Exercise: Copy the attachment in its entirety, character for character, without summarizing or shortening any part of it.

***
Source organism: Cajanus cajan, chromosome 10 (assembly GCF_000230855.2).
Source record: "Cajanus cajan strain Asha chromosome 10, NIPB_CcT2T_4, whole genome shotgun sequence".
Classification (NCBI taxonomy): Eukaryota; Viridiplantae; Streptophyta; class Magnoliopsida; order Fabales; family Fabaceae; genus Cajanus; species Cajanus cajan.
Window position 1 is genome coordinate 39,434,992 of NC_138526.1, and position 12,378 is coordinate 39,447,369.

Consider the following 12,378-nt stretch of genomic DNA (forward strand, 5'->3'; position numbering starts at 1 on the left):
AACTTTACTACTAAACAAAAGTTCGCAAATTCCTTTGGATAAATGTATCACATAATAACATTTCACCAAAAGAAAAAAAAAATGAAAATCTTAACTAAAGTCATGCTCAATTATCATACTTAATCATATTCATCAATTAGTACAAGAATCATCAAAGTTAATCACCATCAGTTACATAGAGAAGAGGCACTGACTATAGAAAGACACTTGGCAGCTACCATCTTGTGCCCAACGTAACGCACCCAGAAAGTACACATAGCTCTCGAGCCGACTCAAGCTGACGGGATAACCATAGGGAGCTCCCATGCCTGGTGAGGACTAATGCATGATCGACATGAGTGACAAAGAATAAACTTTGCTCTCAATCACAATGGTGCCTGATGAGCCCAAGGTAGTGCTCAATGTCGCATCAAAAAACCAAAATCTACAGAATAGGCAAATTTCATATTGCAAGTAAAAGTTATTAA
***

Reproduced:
Source organism: Cajanus cajan, chromosome 10 (assembly GCF_000230855.2).
Source record: "Cajanus cajan strain Asha chromosome 10, NIPB_CcT2T_4, whole genome shotgun sequence".
Classification (NCBI taxonomy): Eukaryota; Viridiplantae; Streptophyta; class Magnoliopsida; order Fabales; family Fabaceae; genus Cajanus; species Cajanus cajan.
Window position 1 is genome coordinate 39,434,992 of NC_138526.1, and position 12,378 is coordinate 39,447,369.

Consider the following 12,378-nt stretch of genomic DNA (forward strand, 5'->3'; position numbering starts at 1 on the left):
AACTTTACTACTAAACAAAAGTTCGCAAATTCCTTTGGATAAATGTATCACATAATAACATTTCACCAAAAGAAAAAAAAAATGAAAATCTTAACTAAAGTCATGCTCAATTATCATACTTAATCATATTCATCAATTAGTACAAGAATCATCAAAGTTAATCACCATCAGTTACATAGAGAAGAGGCACTGACTATAGAAAGACACTTGGCAGCTACCATCTTGTGCCCAACGTAACGCACCCAGAAAGTACACATAGCTCTCGAGCCGACTCAAGCTGACGGGATAACCATAGGGAGCTCCCATGCCTGGTGAGGACTAATGCATGATCGACATGAGTGACAAAGAATAAACTTTGCTCTCAATCACAATGGTGCCTGATGAGCCCAAGGTAGTGCTCAATGTCGCATCAAAAAACCAAAATCTACAGAATAGGCAAATTTCATATTGCAAGTAAAAGTTATTAA